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BIMCO developing clauses, contracts to prepare for IMO 2020

BIMCO, the world’s largest international shipping association, is developing various clauses and contracts to help shipowners prepare for the International Maritime Organization’s global sulfur limit rule for marine fuels, starting January 1, 2020, BIMCO’s head of contracts and clauses Grant Hunter said Tuesday.

“Our big focus is keeping the industry informed…how you can put it into practice,” Hunter told S&P Global Platts on the sidelines of the 11th International Fujairah Bunkering & Fuel Oil Forum, or FUJCON 2019.
The IMO will cap global sulfur content in marine fuels at 0.5% from next year, from 3.5% currently. This applies outside the designated emission control areas, where the limit is already 0.1%.

“We’ve recently developed two clauses to help the industry,” he said, adding that the association was also developing a contract for LNG bunkering, which is scheduled to be ready in 2020.

This comes as alternative fuels, such as LNG, are being increasingly touted as a viable option to comply with the 2020 rule.

Meanwhile, BIMCO’s two recent clauses include the ‘BIMCO 2020 Marine Sulfur Content Clause for Time Charter Parties’ and the ‘BIMCO 2020 Fuel Transition Clause for Time Charter Parties’.

The ‘BIMCO 2020 Marine Sulfur Content Clause for Time Charter Parties’ is written as a straightforward compliance provision with the sulfur content requirements of MARPOL Annex VI, Hunter said.

MARPOL VI, developed by the IMO, deals with the prevention of marine pollution from ships.

Issues relating to the specifications, grades and quality/suitability of the fuel supplied by time charterers are mostly covered by existing standard bunker clauses in time charters, so these should not need to be amended in relation to sulfur content alone, he said.

The primary objective of this clause is to protect the shipowner in a situation where the charterer provides the fuel, because it’s the owners on the hook if MARPOL is breached, Hunter said.

If the charterers are buying bunker fuel, they should ensure that suppliers, traders and even the barges are MARPOL compliant, he said.

The ‘BIMCO 2020 Fuel Transition Clause for Time Charter Parties’ deals with the one-off event of switching from 3.50% sulfur content fuel to 0.50% sulfur content. The clause is designed to provide a fair allocation of responsibilities and liabilities between the owners and charterers in managing remaining stocks of fuel that will become non-compliant under MARPOL from January 1, 2020.

THE IMO 2020 LANDSCAPE
Although less than 10 months remain for the rule to be implemented, a fair amount of uncertainty still prevails in the shipping industry as it embraces a multitude of fuels, Hunter said.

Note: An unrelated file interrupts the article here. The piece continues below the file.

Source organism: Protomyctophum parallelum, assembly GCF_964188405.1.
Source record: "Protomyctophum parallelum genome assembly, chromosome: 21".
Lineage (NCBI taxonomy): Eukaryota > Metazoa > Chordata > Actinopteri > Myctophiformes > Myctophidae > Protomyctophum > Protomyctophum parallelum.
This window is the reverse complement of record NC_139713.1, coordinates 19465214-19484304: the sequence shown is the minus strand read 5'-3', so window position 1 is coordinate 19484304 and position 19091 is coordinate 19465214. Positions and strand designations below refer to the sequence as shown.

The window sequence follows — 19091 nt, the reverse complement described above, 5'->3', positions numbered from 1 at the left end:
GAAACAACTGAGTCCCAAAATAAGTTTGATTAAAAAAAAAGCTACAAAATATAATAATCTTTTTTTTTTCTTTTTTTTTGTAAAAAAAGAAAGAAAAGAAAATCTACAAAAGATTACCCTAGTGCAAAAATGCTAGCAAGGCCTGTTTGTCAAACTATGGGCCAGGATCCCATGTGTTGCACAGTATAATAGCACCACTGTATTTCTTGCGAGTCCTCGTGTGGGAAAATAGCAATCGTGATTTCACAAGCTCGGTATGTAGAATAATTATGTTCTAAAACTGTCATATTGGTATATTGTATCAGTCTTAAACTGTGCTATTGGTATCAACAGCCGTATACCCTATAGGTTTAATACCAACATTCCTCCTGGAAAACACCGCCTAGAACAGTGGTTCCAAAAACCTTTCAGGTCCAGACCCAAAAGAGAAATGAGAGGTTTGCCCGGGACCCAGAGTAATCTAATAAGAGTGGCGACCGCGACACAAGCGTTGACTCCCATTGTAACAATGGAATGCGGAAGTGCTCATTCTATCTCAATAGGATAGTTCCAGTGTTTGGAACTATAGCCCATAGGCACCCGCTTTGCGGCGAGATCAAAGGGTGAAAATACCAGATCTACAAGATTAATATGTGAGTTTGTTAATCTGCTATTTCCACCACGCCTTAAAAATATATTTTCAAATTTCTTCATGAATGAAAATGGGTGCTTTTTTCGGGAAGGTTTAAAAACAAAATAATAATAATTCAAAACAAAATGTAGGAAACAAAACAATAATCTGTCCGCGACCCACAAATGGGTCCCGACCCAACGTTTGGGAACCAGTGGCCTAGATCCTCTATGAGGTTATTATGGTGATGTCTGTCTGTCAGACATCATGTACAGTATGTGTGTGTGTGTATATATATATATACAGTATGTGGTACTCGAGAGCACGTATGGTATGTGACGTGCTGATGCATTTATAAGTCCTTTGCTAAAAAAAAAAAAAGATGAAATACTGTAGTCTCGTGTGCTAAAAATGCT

Scrubbers uptake will likely remain a small percentage of the world fleet with most shipowners expected to switch to low sulfur fuel oils, Hunter said.

This comes as the price spread between heavy fuel oil and LSFO is not expected to be as wide as previously thought, resulting in a longer payback period for the shipowner or charterer, making the scrubber option possibly less attractive, he added.

Meanwhile, in the long term, there may also be a big question mark on HFO supply as refineries upgrade and contemplate whether it is really worth continuing to produce HFO, he said. In the long run, reduced availability of heavy fuel oil may see ships with scrubbers switching to LSFO over time, Hunter added.

Over 65% of the attendees at FUJCON who responded to a poll said that they believed the IMO 2020 regulation was set to lead to a clamp down of HFO bunkering infrastructure due to a dramatic drop in demand for HFO at ports.

However, with the new fuels, people should be much more vigilant in carrying out bunker quality sampling and testing, he said.

Shipowners without scrubbers will have to manage the transition from HSFO to LSFO and should be encouraged to work closely with charterers, Hunter said.

Another consequence of the IMO rule is that shipowners might try to recoup their costs from customers, either through a bunker surcharge or by pressing for higher freight rates, he said.

“Somebody has to pick up the bill…but the market for shipowners is still tough,” he said.

Due to rising costs, some less well-financed shipowners may go out of business or merge with bigger players, while slow steaming may gather momentum in the liner segment, to cut bunker bills and reduce emissions, Hunter said.

In response to compliance to the IMO 2020 rule, Hunter said that port states have a vital role to play in ensuring a fair and uniform enforcement regime.
Source: Platts

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